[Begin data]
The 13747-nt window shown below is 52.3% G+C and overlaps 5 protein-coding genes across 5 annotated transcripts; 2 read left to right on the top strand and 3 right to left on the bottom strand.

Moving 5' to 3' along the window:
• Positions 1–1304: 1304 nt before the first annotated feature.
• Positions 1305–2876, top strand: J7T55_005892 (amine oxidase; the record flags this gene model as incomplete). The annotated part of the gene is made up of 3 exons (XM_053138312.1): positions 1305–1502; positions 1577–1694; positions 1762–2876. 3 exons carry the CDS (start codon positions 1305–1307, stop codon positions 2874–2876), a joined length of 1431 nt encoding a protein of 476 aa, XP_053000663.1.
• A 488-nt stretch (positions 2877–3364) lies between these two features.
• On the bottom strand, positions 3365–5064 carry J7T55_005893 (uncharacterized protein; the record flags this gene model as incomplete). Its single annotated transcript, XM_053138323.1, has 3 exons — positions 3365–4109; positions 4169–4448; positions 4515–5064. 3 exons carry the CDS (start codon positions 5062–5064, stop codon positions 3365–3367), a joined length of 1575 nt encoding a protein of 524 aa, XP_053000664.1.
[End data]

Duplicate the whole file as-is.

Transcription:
The 13747-nt window shown below is 52.3% G+C and overlaps 5 protein-coding genes across 5 annotated transcripts; 2 read left to right on the top strand and 3 right to left on the bottom strand.

Moving 5' to 3' along the window:
• Positions 1–1304: 1304 nt before the first annotated feature.
• Positions 1305–2876, top strand: J7T55_005892 (amine oxidase; the record flags this gene model as incomplete). The annotated part of the gene is made up of 3 exons (XM_053138312.1): positions 1305–1502; positions 1577–1694; positions 1762–2876. 3 exons carry the CDS (start codon positions 1305–1307, stop codon positions 2874–2876), a joined length of 1431 nt encoding a protein of 476 aa, XP_053000663.1.
• A 488-nt stretch (positions 2877–3364) lies between these two features.
• On the bottom strand, positions 3365–5064 carry J7T55_005893 (uncharacterized protein; the record flags this gene model as incomplete). Its single annotated transcript, XM_053138323.1, has 3 exons — positions 3365–4109; positions 4169–4448; positions 4515–5064. 3 exons carry the CDS (start codon positions 5062–5064, stop codon positions 3365–3367), a joined length of 1575 nt encoding a protein of 524 aa, XP_053000664.1.